Some politicians have been calling for an increase to the federal minimum wage for all workers since 2009, when the last hike was fully phased in. Lawmakers from all over the political spectrum are joining the choir on this issue. “Raising the minimum wage can lift all boats,” said Sen. Robert Casey, the centrist Democrat from Pennsylvania. Republican National Committee member Henry Barbour of Mississippi has suggested that his party should be open to a minimum-wage increase, if only to show the GOP is “sensitized to the worker in America and their needs.” Even Ron Unz, the conservative Republican who ran for governor of California, has called for increasing the minimum wage in that state.
These are all rhetorical steps in the right direction. But the question remains: When are we going to actually pass a law? And not just another incremental, symbolic increase, but one that provides a real, inflation-adjusted livable wage for millions of hardworking people who don’t have enough money in their pockets to take care of basic necessities? Obama’s executive order is a good start, but it’s simply not enough, because it leaves too many other low-wage workers in the dark.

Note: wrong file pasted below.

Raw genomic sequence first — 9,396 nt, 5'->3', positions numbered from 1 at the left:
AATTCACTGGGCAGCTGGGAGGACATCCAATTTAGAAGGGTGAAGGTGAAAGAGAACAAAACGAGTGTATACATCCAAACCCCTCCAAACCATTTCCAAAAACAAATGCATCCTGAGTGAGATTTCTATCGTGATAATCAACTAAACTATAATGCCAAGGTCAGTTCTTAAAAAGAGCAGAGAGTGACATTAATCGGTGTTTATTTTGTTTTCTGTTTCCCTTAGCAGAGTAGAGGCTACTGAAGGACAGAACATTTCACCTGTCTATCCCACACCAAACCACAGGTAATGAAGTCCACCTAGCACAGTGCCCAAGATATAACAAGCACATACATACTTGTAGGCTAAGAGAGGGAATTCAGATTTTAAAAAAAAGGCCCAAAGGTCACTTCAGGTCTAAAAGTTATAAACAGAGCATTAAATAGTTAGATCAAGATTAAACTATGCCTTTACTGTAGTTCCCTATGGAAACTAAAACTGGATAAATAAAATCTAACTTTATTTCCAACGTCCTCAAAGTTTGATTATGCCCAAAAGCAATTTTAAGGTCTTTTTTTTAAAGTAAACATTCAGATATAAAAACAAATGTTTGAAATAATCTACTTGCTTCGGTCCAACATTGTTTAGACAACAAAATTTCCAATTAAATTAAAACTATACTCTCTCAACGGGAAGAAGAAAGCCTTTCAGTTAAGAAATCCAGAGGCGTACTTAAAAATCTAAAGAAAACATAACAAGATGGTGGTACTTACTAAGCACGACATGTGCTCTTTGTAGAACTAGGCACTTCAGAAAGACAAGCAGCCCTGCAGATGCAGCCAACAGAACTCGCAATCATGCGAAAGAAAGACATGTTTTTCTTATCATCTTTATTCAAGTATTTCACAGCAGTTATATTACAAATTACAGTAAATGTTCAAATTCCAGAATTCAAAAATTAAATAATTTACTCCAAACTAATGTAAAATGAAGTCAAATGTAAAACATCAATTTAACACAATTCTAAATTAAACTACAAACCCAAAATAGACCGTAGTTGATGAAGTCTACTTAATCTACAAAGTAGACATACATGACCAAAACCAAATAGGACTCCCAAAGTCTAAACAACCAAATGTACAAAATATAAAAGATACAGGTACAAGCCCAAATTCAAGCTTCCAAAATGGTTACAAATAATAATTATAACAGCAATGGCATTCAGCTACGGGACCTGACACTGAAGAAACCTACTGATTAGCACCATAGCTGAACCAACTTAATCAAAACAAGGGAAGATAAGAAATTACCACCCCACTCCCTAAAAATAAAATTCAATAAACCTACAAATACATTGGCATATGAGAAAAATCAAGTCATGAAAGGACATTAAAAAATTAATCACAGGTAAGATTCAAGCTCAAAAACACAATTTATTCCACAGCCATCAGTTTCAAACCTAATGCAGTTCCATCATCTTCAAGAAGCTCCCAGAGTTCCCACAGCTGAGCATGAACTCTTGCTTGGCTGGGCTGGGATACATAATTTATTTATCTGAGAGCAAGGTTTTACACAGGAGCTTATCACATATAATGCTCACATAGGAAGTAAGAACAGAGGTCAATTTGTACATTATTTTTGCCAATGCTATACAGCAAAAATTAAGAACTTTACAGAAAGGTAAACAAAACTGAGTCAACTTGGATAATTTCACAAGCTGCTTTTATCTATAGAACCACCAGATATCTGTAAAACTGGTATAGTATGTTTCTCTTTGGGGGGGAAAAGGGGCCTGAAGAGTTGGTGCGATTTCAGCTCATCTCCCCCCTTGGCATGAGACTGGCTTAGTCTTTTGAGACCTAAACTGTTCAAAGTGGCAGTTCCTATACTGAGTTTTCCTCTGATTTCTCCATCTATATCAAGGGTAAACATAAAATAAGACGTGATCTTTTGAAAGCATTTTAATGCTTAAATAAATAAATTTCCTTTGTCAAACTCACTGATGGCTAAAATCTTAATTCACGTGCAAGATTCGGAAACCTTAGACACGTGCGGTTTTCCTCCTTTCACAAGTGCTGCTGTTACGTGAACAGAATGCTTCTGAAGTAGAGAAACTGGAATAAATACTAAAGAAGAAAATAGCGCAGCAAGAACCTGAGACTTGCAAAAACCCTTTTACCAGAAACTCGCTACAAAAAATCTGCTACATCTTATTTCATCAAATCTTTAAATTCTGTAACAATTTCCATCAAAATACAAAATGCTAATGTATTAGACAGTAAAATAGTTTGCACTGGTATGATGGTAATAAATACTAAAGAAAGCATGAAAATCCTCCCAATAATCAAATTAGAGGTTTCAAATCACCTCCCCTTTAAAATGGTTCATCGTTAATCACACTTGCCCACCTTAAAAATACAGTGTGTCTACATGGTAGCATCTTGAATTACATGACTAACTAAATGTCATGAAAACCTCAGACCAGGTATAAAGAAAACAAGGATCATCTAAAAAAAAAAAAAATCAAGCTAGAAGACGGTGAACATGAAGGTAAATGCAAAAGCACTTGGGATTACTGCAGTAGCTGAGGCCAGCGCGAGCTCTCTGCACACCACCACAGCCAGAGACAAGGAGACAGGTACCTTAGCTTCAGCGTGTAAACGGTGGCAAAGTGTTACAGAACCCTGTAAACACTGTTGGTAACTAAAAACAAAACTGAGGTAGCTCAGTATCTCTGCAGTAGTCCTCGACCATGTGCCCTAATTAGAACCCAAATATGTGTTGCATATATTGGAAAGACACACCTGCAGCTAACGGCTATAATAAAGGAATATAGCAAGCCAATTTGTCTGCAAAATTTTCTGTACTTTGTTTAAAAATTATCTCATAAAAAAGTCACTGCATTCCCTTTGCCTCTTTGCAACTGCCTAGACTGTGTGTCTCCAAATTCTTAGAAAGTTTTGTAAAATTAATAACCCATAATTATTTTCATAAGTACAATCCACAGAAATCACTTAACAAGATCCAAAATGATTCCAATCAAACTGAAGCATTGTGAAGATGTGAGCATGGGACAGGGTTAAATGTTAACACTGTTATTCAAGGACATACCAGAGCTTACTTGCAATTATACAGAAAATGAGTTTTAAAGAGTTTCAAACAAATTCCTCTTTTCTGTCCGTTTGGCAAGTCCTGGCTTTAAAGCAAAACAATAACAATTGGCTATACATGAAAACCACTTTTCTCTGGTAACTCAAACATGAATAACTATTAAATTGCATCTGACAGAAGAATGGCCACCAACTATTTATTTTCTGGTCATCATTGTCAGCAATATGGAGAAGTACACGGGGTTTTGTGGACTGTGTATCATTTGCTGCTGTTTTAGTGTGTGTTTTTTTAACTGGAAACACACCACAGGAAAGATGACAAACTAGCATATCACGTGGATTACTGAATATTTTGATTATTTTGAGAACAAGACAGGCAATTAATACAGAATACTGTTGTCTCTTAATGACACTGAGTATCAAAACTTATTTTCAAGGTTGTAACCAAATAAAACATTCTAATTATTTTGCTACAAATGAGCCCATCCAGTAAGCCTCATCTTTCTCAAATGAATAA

For those of us who care about working people and our economy, raising the federal minimum wage is a no-brainer. It is widely understood to be one of the most effective ways to bring millions of men and women out of the shadows of poverty and into the light of economic opportunity.